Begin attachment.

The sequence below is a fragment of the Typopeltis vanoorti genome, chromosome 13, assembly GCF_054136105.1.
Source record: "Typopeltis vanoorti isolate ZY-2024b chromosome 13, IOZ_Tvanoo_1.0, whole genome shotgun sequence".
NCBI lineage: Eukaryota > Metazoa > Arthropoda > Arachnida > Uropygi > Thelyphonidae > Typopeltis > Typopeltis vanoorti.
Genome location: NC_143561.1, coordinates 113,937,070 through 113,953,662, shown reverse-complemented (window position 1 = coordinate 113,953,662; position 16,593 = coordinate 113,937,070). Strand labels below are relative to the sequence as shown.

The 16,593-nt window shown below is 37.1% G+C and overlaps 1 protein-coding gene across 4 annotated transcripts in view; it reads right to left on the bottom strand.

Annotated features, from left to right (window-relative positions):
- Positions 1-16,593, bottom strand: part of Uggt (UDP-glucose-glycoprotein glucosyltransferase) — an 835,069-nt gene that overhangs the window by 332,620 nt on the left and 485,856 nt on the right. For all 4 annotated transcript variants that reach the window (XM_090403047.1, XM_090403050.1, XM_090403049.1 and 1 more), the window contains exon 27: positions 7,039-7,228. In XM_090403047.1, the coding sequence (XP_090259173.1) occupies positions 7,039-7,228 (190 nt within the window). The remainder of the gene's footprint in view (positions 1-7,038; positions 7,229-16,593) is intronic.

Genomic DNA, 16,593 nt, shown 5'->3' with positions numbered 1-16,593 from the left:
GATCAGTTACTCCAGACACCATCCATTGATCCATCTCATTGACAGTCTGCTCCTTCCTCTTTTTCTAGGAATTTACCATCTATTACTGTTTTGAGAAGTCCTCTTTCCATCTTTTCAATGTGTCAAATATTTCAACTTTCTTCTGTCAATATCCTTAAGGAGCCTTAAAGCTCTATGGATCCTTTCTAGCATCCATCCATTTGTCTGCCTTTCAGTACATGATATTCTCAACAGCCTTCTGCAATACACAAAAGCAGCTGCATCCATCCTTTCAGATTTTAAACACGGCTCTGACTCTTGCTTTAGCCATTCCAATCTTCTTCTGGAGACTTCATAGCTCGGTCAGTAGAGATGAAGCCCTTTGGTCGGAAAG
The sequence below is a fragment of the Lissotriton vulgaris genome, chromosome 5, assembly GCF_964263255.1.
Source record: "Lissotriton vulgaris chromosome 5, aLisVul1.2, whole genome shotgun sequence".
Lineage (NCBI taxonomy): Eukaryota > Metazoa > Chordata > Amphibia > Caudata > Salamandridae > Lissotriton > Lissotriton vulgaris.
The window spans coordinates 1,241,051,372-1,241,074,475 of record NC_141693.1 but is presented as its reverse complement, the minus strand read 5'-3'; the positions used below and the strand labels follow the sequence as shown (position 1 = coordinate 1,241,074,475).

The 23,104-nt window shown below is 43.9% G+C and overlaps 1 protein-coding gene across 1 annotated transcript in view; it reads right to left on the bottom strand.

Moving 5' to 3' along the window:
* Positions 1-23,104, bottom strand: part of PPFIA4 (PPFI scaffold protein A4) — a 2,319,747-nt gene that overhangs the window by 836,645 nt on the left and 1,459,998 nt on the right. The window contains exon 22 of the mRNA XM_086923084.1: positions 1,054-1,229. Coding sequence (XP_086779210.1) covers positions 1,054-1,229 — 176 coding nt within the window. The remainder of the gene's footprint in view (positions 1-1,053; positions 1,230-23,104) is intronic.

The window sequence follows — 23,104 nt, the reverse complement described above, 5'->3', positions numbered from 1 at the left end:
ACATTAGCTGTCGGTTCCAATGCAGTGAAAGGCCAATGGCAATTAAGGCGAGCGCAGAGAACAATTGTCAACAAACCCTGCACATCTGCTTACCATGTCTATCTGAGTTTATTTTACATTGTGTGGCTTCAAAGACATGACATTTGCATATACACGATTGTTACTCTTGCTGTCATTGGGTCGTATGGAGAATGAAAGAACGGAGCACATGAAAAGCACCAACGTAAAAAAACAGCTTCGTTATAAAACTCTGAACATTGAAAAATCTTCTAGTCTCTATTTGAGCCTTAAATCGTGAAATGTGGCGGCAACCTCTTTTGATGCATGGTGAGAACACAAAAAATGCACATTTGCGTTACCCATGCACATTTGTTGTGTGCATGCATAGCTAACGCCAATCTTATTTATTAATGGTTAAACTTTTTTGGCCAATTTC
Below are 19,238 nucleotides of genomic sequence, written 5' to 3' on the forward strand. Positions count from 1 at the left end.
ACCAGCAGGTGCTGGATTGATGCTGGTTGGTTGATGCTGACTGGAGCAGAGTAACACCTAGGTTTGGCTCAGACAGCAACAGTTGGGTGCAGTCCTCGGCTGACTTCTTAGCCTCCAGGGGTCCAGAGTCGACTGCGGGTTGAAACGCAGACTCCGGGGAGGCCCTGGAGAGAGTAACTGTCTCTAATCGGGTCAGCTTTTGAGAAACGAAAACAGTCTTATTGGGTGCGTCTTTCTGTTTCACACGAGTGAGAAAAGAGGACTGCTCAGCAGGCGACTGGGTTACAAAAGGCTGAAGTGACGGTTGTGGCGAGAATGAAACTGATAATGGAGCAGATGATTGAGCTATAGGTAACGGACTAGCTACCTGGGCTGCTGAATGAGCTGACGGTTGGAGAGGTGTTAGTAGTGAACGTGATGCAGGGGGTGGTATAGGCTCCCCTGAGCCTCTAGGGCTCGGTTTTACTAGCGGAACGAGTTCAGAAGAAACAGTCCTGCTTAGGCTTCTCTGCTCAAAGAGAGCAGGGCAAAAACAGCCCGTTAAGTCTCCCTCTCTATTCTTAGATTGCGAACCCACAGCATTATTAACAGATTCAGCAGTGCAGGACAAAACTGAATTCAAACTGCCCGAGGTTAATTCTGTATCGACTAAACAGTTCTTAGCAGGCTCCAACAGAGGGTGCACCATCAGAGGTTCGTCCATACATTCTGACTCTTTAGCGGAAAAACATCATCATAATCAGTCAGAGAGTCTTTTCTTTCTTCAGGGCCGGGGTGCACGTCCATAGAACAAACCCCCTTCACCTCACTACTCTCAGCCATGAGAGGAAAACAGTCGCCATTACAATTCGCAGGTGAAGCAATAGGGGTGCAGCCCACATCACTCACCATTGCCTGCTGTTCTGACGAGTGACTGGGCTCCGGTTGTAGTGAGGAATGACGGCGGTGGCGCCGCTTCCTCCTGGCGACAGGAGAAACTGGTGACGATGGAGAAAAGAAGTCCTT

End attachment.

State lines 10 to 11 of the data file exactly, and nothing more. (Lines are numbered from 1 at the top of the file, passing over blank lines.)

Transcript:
The sequence below is a fragment of the Lissotriton vulgaris genome, chromosome 5, assembly GCF_964263255.1.
Source record: "Lissotriton vulgaris chromosome 5, aLisVul1.2, whole genome shotgun sequence".